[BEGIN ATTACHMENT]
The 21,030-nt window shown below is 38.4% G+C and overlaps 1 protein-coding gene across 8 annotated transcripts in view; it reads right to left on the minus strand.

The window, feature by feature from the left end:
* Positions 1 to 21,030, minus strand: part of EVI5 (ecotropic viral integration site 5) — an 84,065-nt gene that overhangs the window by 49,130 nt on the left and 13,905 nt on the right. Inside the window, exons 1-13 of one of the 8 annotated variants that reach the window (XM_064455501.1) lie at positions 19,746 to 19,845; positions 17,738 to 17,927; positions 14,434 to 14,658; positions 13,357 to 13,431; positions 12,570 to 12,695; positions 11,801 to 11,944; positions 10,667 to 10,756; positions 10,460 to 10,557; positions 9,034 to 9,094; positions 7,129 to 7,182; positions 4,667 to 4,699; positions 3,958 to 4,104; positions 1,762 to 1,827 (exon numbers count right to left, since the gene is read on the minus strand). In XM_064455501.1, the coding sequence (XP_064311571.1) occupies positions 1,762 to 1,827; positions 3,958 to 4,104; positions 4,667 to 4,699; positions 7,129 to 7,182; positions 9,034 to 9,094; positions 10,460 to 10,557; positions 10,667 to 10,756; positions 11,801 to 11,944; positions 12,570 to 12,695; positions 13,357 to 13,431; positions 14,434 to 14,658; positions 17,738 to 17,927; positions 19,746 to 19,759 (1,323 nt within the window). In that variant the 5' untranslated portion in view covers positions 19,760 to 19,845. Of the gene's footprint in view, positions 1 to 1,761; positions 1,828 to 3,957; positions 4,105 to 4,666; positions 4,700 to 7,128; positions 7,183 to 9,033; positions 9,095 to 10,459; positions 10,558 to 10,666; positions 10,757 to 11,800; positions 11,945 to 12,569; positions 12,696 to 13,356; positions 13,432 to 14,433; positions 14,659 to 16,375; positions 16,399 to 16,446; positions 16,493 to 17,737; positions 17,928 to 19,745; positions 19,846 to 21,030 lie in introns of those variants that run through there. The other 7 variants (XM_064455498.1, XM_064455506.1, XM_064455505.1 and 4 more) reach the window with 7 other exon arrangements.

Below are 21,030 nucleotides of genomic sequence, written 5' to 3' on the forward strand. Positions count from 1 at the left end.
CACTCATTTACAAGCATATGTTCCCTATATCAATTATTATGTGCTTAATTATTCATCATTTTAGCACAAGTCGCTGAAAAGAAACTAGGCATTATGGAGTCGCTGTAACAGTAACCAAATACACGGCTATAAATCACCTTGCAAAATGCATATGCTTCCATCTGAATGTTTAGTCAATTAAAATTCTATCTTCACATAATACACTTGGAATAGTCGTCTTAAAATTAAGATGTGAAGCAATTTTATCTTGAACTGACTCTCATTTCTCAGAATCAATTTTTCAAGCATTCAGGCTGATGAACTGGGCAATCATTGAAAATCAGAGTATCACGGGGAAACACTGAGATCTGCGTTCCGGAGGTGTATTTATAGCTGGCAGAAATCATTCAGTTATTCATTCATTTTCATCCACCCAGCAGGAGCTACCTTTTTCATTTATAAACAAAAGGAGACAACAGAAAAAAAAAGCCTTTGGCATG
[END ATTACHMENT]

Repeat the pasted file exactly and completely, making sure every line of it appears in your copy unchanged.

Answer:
The 21,030-nt window shown below is 38.4% G+C and overlaps 1 protein-coding gene across 8 annotated transcripts in view; it reads right to left on the minus strand.

The window, feature by feature from the left end:
* Positions 1 to 21,030, minus strand: part of EVI5 (ecotropic viral integration site 5) — an 84,065-nt gene that overhangs the window by 49,130 nt on the left and 13,905 nt on the right. Inside the window, exons 1-13 of one of the 8 annotated variants that reach the window (XM_064455501.1) lie at positions 19,746 to 19,845; positions 17,738 to 17,927; positions 14,434 to 14,658; positions 13,357 to 13,431; positions 12,570 to 12,695; positions 11,801 to 11,944; positions 10,667 to 10,756; positions 10,460 to 10,557; positions 9,034 to 9,094; positions 7,129 to 7,182; positions 4,667 to 4,699; positions 3,958 to 4,104; positions 1,762 to 1,827 (exon numbers count right to left, since the gene is read on the minus strand). In XM_064455501.1, the coding sequence (XP_064311571.1) occupies positions 1,762 to 1,827; positions 3,958 to 4,104; positions 4,667 to 4,699; positions 7,129 to 7,182; positions 9,034 to 9,094; positions 10,460 to 10,557; positions 10,667 to 10,756; positions 11,801 to 11,944; positions 12,570 to 12,695; positions 13,357 to 13,431; positions 14,434 to 14,658; positions 17,738 to 17,927; positions 19,746 to 19,759 (1,323 nt within the window). In that variant the 5' untranslated portion in view covers positions 19,760 to 19,845. Of the gene's footprint in view, positions 1 to 1,761; positions 1,828 to 3,957; positions 4,105 to 4,666; positions 4,700 to 7,128; positions 7,183 to 9,033; positions 9,095 to 10,459; positions 10,558 to 10,666; positions 10,757 to 11,800; positions 11,945 to 12,569; positions 12,696 to 13,356; positions 13,432 to 14,433; positions 14,659 to 16,375; positions 16,399 to 16,446; positions 16,493 to 17,737; positions 17,928 to 19,745; positions 19,846 to 21,030 lie in introns of those variants that run through there. The other 7 variants (XM_064455498.1, XM_064455506.1, XM_064455505.1 and 4 more) reach the window with 7 other exon arrangements.

Below are 21,030 nucleotides of genomic sequence, written 5' to 3' on the forward strand. Positions count from 1 at the left end.
CACTCATTTACAAGCATATGTTCCCTATATCAATTATTATGTGCTTAATTATTCATCATTTTAGCACAAGTCGCTGAAAAGAAACTAGGCATTATGGAGTCGCTGTAACAGTAACCAAATACACGGCTATAAATCACCTTGCAAAATGCATATGCTTCCATCTGAATGTTTAGTCAATTAAAATTCTATCTTCACATAATACACTTGGAATAGTCGTCTTAAAATTAAGATGTGAAGCAATTTTATCTTGAACTGACTCTCATTTCTCAGAATCAATTTTTCAAGCATTCAGGCTGATGAACTGGGCAATCATTGAAAATCAGAGTATCACGGGGAAACACTGAGATCTGCGTTCCGGAGGTGTATTTATAGCTGGCAGAAATCATTCAGTTATTCATTCATTTTCATCCACCCAGCAGGAGCTACCTTTTTCATTTATAAACAAAAGGAGACAACAGAAAAAAAAAGCCTTTGGCATG